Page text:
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Ballardian Secession TheoryAuthor: Simon Sellars • Nov 8th, 2007 •
J.G. Ballard is being suggested as a nominee in the arts section of the Morgan Stanley Great Briton Awards, which seek ‘to explore, express and celebrate what it means to be British according to people living in Britain today’. Morgan Stanley recently held a ‘Great Britons debate’ which asked, ” ‘Can Britishness be taught?’ The debate discussed the challenges of engaging young people in questions of national identity, as well as moving to a broader discussion of Britishness.”
Here’s the JGB blurb (click on ‘arts’; with each refresh of the page it throws up random suggestions, and Ballard’s in there somewhere):
JG Ballard: A prominent member of the New Wave in science fiction, who is best known for his controversial book Crash, and autobiographical novel Empire of the Sun, both of which have been adapted to film. His style of writing is so distinctive that the adjective “Ballardian” has even been entered into the Collins English dictionary. His recent novels, particularly Cocaine Nights, have continued to be well received.
Past winners in this category include Philip Pullman (2004), Alan Bennett (2005) and Dame Helen Mirren (2006).
A Ballard nomination would be interesting, given that he has effectively ‘seceded’ from England (and Britain), building his own non-place urban field in Shepperton. As the Electronic Labyrinth notes, ‘Ballard’s post-War Britain, like The Atrocity Exhibition itself, is a hypertext, a non-sequential space of heterogenous materials. The connections between these images must be made according to an ever more dangerous logic of submission and always at the risk of disconnecting completely.’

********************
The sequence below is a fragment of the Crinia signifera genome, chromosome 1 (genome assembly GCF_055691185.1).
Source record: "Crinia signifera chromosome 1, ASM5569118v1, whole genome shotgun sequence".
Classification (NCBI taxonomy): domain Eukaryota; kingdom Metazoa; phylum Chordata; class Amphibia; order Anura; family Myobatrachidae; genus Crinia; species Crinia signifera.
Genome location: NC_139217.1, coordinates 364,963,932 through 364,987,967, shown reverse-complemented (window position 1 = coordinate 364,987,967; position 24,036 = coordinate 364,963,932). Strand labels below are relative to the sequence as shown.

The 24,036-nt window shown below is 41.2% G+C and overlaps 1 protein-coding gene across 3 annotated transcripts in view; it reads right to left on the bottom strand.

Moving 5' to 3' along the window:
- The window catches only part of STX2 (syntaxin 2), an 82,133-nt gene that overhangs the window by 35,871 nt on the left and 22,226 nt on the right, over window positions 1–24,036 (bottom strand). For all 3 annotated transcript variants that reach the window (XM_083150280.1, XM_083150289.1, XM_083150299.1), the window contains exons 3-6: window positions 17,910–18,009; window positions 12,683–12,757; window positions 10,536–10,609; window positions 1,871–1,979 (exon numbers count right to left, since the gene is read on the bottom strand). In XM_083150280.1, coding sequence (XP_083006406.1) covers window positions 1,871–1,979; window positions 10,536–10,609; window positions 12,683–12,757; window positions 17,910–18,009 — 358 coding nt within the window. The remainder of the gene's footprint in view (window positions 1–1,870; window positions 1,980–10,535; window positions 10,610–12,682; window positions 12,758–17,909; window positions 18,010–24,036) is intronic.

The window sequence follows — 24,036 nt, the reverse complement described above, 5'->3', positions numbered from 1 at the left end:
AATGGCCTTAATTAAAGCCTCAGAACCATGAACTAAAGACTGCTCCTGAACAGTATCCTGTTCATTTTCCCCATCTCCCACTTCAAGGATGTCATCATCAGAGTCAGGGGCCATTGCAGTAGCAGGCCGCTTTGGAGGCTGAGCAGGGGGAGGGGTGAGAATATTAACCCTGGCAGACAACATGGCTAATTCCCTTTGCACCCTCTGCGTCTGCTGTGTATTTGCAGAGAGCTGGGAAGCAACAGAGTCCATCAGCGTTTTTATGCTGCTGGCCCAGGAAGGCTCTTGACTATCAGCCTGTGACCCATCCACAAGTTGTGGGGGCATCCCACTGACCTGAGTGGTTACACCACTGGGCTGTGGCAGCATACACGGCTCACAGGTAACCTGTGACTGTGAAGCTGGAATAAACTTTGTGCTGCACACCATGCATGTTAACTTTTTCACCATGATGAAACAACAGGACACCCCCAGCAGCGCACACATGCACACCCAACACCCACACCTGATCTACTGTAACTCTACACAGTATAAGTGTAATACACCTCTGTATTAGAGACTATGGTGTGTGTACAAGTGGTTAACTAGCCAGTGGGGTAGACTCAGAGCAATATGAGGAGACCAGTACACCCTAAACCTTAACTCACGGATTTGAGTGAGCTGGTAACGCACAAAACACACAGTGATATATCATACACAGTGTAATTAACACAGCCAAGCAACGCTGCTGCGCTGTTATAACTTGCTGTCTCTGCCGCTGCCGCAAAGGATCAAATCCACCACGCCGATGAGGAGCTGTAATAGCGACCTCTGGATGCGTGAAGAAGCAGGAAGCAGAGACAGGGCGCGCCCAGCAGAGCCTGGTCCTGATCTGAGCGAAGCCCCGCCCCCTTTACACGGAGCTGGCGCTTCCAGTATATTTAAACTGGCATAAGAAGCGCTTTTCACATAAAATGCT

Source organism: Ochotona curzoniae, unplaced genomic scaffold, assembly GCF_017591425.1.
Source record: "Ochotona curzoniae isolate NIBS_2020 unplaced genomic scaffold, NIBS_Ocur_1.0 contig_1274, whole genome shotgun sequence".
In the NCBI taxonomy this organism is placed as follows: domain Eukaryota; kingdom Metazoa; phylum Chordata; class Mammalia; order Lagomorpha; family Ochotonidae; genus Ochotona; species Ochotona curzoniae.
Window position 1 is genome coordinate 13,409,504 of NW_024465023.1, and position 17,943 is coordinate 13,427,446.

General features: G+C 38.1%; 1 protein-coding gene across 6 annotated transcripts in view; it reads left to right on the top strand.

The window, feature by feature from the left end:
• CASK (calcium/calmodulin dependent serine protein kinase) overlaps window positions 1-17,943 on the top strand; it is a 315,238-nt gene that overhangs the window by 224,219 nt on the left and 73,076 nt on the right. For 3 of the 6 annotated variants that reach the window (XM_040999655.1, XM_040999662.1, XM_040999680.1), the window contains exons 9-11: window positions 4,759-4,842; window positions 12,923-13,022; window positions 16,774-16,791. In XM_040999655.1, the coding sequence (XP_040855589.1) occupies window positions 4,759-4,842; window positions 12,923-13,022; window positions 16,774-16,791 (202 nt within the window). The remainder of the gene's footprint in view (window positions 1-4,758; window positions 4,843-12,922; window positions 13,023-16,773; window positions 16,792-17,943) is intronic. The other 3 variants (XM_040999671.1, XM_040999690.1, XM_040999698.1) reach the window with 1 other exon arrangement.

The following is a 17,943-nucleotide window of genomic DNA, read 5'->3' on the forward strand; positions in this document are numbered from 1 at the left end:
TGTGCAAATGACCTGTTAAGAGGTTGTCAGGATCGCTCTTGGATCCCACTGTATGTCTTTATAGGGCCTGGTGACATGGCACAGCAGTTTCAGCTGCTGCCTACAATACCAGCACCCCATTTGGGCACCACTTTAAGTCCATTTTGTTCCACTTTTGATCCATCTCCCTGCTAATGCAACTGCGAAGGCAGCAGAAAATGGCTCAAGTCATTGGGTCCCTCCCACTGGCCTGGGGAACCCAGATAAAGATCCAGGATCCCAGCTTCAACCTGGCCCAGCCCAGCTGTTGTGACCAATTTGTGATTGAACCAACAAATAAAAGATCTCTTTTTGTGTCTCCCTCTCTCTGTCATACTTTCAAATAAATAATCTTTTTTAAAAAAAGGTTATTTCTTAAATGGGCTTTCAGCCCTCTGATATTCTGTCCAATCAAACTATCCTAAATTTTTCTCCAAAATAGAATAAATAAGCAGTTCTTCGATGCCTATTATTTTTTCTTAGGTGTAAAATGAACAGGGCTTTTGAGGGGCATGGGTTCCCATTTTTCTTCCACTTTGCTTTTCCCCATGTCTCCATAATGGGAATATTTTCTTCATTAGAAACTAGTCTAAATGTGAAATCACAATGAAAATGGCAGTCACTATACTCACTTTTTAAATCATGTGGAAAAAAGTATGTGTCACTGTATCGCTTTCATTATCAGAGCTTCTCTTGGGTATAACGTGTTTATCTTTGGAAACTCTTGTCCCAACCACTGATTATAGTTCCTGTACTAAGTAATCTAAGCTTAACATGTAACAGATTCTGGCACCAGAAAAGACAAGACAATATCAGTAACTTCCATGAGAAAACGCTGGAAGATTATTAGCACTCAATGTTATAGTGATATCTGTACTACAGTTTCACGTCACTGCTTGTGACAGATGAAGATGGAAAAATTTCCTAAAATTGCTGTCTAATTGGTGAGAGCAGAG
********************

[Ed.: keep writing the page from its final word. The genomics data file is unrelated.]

Ballard’s fiction evokes liminal urban zones that are as interchangeable as late capitalism dictates — it’s why I’ve been able to find so much in my immediate surrounds here in Melbourne that’s able to be identified through the lens of his work.
So, while I would never begrudge a writer of Ballard’s calibre the chance for further recognition, and while I in no way speak for the man or his views, with this site being a very unofficial examination and extrapolation of his work, the fact remains: Ballard has always taken great pains to divorce himself from any notion of ‘Britishness’, famously turning down an OBE on the basis that it recognises ‘a non-existent Empire’.
As Andrzej Gasiorek writes in his invaluable volume on Ballard: “In response to a question about the British landscape, Ballard responds bluntly: ‘Didn’t like that. Didn’t like the English psychology, the class system … Didn’t like anything about it at all. Still don’t!’ ”
What do you think? I’d be especially interested in the reactions of UK-based readers. Perhaps ‘Britishness’ these days means a tacit acceptance that the notion of traditional British values doesn’t exist. In fact, the Morgan Stanley awards seem to acknowledge this in the section of their website that lists the judging criteria for ‘British characteristics’:
1. Adaptability … people who work within the system are sometimes perceived as more “typically” British than those who subvert it, but there is also a strong school of thought that Britain is fundamentally a subversive, revolutionary, challenging society – which is why we have such a strong record of invention and creativity.
As I’ve outlined, Ballard certainly does subvert ‘the system’. Actually, looking through the rest of this list, Ballard seems to meet all criteria:
+ 2. ‘Modesty’
Ballard possesses that, as interviews with him consistently demonstrate.
+ 3. ‘Sense of humour’
Despite the one-dimensional, po-faced readings his writing often attracts, Ballard does have one, a marvellously self-deprecating, dry, absurdist wit.
+ 4. ‘Strength & determination’
Ballard survived wartime incarceration under the Japanese, then forged a successful writing career under extreme circumstances, bringing up three children as a single father after his wife died unexpectedly in 1964.
According to Morgan Stanley’s test, then, Ballard is wholly British.
So, vote for him. If you dare.
Meanwhile, here’s an interesting appraisal of the whole process: ‘Gong Show for Brand Britons’:
With the potential for anyone to become someone almost overnight, the old tried and trusted formula for selecting a person who exemplifies the best in Great Britons has been turned on its head…
Newer: Trompe-l'oeil corridors »